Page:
Grieving the Death of Your Cat

Not everyone understands the special bond that cat owners have with fellow felines. Cats are mysterious, intriguing creatures that can add so much to an owner’s life. There is nothing like hearing the purr of a contented kitten by your side! It’s not a surprise that we share so much of our lives with our furry companions.

Even if you knew that your cat's death was approaching, the depth of your grief may surprise you. The grief you feel over the death of your cat may not be fully acknowledged or recognized by others, but your emotions are normal and very real. Grief is the price we pay for the love we shared with our pet.

What Does Grief Over the Death of A Cat Look Like?

The grief following the loss of a cat tends to look a lot like the grief you would experience following the death of a person. In fact, seeing your feline friend’s empty food bowl and toys after their death may trigger feelings of sadness and tearfulness.

Changes in appetite are possible following the death of your cat, eating more or less than normal. You may feel extra tired and have a hard time concentrating. You might also notice increased feelings of irritability and less patience with others in the wake of your loss.

Feelings of guilt are also common after the death of a cat. If they died in an accident or unexpectedly, you might be feeling guilty over your inability to save them. Or perhaps you couldn’t afford certain treatments or medications. However, you did the best you could with the information you had at the time. You acted out of love for your pet.

All these emotions are a natural reaction to the death of your beloved cat. There is no one “right” way to grieve, and it’s crucial to note that grief does not follow a specific timeline. Everyone responds to the death of a pet in their own way and in their own time.

What to Do Following the Death of Your Cat

Following the death of your cat, your veterinarian can provide advice on next steps. You may be unsure as to what to do with the body of your cat, so it could be good to ask for resources on cremation and burial services. You can also get valuable guidance on what to do if your cat dies at home.

Deciding what feels most meaningful to you can take some time. Consider reaching out to someone in your support network who also understands the value of having pets in their lives. They can provide valuable knowledge and help when making decisions like these.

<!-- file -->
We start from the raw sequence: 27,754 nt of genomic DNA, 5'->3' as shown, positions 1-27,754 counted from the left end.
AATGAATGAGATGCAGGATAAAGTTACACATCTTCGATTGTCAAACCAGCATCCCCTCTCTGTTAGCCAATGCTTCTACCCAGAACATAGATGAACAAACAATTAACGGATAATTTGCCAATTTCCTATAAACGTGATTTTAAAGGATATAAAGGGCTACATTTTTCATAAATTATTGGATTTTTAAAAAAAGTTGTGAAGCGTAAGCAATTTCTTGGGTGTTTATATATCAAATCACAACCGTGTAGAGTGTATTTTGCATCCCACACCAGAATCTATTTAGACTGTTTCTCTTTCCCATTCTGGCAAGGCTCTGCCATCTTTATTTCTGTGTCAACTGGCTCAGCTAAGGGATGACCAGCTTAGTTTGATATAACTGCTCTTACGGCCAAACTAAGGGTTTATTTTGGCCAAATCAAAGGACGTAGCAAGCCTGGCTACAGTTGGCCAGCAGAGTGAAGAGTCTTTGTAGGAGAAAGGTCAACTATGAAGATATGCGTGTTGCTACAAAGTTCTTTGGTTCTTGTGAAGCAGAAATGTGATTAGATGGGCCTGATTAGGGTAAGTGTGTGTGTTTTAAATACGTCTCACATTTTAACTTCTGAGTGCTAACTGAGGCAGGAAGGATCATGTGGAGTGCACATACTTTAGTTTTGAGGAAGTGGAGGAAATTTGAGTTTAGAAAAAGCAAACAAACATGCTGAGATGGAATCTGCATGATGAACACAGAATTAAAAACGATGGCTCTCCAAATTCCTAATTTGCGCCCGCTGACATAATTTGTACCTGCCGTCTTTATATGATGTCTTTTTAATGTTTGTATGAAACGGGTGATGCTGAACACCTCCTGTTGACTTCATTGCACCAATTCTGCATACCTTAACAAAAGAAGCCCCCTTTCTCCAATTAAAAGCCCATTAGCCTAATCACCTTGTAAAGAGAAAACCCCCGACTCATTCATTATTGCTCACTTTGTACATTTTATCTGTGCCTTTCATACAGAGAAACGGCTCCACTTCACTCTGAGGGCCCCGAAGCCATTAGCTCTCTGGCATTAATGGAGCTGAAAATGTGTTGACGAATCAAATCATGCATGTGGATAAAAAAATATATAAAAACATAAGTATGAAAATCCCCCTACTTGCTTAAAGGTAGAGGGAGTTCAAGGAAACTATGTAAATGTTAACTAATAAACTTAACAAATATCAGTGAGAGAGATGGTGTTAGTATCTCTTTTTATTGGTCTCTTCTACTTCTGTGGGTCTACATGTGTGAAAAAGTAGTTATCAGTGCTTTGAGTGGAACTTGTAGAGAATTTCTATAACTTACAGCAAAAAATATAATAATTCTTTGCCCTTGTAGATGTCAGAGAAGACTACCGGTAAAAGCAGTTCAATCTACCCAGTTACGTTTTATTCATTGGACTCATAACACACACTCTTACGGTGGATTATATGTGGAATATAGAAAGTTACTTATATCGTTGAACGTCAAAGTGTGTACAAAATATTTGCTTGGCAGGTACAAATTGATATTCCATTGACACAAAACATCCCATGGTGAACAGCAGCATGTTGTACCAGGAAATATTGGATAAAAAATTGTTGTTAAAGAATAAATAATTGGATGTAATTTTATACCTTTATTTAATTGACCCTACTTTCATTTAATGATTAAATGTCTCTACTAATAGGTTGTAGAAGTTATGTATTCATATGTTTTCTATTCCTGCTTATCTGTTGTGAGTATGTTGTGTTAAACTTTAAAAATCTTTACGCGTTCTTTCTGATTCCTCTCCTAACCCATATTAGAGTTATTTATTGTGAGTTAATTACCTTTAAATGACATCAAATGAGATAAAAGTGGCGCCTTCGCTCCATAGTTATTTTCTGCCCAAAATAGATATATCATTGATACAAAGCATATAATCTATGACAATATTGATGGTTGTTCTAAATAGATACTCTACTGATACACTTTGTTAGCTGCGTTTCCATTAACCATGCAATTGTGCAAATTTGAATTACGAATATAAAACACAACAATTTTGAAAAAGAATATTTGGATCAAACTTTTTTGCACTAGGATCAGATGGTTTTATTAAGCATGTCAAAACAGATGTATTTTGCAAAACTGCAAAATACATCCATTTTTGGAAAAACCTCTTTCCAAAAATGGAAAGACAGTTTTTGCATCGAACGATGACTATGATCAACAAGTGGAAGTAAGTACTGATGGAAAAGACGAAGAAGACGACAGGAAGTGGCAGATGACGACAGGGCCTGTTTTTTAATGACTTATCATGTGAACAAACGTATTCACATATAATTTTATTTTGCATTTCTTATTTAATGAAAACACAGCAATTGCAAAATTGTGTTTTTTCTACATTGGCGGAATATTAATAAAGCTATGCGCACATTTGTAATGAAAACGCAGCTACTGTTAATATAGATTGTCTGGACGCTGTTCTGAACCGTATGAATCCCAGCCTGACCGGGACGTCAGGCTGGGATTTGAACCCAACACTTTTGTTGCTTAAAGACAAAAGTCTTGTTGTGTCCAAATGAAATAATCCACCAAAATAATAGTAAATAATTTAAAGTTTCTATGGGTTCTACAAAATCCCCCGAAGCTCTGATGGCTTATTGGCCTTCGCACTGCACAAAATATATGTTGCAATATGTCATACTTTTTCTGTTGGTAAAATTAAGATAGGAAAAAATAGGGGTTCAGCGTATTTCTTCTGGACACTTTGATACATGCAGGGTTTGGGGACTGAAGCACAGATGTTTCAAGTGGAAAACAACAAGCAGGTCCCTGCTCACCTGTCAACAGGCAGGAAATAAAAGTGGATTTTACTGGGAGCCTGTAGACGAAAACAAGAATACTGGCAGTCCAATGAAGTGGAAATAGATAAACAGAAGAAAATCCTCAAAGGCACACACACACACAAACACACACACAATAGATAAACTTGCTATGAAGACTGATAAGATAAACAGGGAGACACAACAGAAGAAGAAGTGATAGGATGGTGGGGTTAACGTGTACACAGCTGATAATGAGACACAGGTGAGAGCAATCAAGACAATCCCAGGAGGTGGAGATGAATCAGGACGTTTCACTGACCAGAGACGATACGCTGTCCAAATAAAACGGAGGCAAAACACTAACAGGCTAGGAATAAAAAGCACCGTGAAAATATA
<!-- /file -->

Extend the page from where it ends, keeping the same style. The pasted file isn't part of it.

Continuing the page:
After the death of your cat, you might get taken aback remembering the role your pet played in your daily routines and rituals. Perhaps your cat always sat on your lap while you took an afternoon break. Or maybe your cat used to wake you up by jumping on your bed in the morning. It can take some time to adjust to their absence.

Taking Care of Yourself While Grieving Your Cat

Grief takes a physical, emotional, and mental toll on the griever. Try to be gentle with yourself as you manage the complex emotions following the death of your cat. One way to be kind to yourself is by taking care of your physical needs, especially if the loss was very recent. Strategies to manage your physical wellness can include:

  • Taking time to prioritize sleep and rest
  • Eating regular meals
  • Moving your body and getting outside in nature or natural light
  • Avoiding alcohol and mood altering substances

It can also help to talk to supportive friends during this time. If friends or family can be helpful in a specific way (such as  participating in the memorial or dropping off a few things from the store), ask for support! Your friends and family would welcome the opportunity to help you out.

Honoring Your Cat’s Memory

Your bond with your cat is one of a kind. And it’s something you can continue beyond death. There are many ways to honor the special relationship that you had with your pet. Other individuals who have experienced the death of their cat honored their loss by:

  • Having a special memorial service
  • Making a list of favorite memories of their cat
  • Donating pet supplies or making a financial contribution to a animal shelter
  • Finding a creative outlet for grief such as crafting or art
  • Creating a scrapbook of photos
  • Writing a poem or letter to their pet
  • Saving a tuft of their fur
  • Planting a tree or butterfly garden
  • Selecting a memorial stone, plaque, or urn for ashes
  • Spreading their cat’s ashes in a special place if they were cremated

Learning to Live After the Death of Your Cat

If you find that grief symptoms continue to feel overwhelming over time or are getting in the way of your day-to-day life, consider looking for resources like a pet loss support group or grief coaching. Having a grief coach gives you a safe, supportive, and non-judgmental place to talk about the death of your cat and what you are feeling. You don’t have to grieve alone.

Being a dog owner is full of chewed up shoes, sticks, wagging tails, and cuddles. How can you honor all your memories with your dog while grieving over their death?